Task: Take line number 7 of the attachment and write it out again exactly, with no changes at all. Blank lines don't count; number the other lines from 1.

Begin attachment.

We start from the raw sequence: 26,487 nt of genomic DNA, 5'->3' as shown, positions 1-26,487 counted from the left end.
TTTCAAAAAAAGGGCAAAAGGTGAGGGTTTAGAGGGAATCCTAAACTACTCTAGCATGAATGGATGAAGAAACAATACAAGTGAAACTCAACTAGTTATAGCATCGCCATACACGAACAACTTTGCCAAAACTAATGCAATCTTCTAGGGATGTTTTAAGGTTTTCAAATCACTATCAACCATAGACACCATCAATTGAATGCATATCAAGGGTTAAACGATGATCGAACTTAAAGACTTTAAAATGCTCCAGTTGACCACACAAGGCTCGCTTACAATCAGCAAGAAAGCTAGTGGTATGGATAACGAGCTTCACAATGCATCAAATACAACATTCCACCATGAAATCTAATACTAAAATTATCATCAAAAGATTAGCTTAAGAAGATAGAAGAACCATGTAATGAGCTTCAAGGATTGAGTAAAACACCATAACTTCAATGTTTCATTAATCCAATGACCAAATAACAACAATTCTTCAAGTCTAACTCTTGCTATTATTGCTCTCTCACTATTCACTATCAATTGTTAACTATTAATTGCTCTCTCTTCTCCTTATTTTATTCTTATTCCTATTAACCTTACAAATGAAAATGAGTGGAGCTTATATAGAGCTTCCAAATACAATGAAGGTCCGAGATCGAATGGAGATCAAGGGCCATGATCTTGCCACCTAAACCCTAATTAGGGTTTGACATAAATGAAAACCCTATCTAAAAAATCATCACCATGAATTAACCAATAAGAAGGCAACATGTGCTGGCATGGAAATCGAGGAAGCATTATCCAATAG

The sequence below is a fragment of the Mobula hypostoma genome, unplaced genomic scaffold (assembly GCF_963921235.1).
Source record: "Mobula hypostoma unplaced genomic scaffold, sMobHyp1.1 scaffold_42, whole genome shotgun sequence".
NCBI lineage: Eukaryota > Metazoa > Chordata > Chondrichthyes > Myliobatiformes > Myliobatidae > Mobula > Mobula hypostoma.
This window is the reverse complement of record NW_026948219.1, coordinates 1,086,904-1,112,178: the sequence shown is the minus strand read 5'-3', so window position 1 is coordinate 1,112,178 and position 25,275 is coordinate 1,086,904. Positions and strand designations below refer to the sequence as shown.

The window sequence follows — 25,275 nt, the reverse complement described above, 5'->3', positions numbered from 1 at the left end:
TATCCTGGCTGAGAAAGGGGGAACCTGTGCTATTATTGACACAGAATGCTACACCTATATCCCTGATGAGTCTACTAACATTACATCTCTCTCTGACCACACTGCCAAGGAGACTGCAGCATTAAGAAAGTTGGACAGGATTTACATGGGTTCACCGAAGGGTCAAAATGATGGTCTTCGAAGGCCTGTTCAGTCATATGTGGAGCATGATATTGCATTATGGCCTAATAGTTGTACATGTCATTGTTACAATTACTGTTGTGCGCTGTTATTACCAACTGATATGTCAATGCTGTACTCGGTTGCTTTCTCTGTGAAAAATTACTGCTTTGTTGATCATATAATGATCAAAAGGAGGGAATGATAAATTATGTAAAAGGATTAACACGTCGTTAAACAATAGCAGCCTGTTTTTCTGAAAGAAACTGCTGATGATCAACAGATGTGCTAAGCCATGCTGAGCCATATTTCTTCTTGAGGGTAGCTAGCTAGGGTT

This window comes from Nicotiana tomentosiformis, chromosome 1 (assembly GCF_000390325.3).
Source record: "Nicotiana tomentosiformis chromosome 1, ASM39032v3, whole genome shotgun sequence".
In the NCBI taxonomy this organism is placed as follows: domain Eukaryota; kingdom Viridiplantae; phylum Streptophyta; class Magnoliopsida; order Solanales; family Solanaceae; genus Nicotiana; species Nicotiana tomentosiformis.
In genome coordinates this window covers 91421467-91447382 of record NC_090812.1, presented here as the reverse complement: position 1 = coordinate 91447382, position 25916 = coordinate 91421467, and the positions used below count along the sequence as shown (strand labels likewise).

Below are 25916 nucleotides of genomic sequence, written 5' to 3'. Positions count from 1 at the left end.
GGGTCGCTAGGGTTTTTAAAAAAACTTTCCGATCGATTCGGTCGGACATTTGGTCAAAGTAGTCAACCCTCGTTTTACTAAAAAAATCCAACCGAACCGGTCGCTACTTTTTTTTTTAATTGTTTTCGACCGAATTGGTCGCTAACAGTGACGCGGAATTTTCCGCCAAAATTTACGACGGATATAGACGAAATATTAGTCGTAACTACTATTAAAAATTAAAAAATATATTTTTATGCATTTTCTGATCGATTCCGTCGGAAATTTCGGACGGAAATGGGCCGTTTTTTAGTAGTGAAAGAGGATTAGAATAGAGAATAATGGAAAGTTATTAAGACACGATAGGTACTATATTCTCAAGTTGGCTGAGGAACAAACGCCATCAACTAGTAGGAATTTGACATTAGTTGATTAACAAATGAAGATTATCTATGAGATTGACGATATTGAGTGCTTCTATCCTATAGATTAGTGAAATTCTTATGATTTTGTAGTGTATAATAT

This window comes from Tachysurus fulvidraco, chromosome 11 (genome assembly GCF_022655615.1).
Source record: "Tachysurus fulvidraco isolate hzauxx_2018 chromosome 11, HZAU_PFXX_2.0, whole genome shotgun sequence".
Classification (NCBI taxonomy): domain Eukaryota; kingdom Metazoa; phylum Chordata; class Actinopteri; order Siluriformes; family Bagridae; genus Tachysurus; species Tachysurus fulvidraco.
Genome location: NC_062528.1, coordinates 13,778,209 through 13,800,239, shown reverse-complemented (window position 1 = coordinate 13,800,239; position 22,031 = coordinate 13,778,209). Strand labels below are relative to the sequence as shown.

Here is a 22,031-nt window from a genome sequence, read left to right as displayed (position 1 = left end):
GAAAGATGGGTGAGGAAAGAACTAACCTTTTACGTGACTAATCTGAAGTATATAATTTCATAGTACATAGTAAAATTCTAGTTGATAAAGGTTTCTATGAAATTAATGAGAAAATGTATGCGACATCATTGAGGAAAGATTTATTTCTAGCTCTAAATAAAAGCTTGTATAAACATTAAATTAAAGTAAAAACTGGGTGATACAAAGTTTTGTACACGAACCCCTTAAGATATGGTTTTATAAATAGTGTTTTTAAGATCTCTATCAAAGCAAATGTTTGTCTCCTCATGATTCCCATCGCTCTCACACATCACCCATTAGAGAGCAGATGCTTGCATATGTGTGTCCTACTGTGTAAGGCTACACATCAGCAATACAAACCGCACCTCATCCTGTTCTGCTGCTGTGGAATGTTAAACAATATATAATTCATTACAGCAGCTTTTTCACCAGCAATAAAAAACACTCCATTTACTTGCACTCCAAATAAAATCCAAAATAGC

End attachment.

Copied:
The window sequence follows — 25,275 nt, the reverse complement described above, 5'->3', positions numbered from 1 at the left end: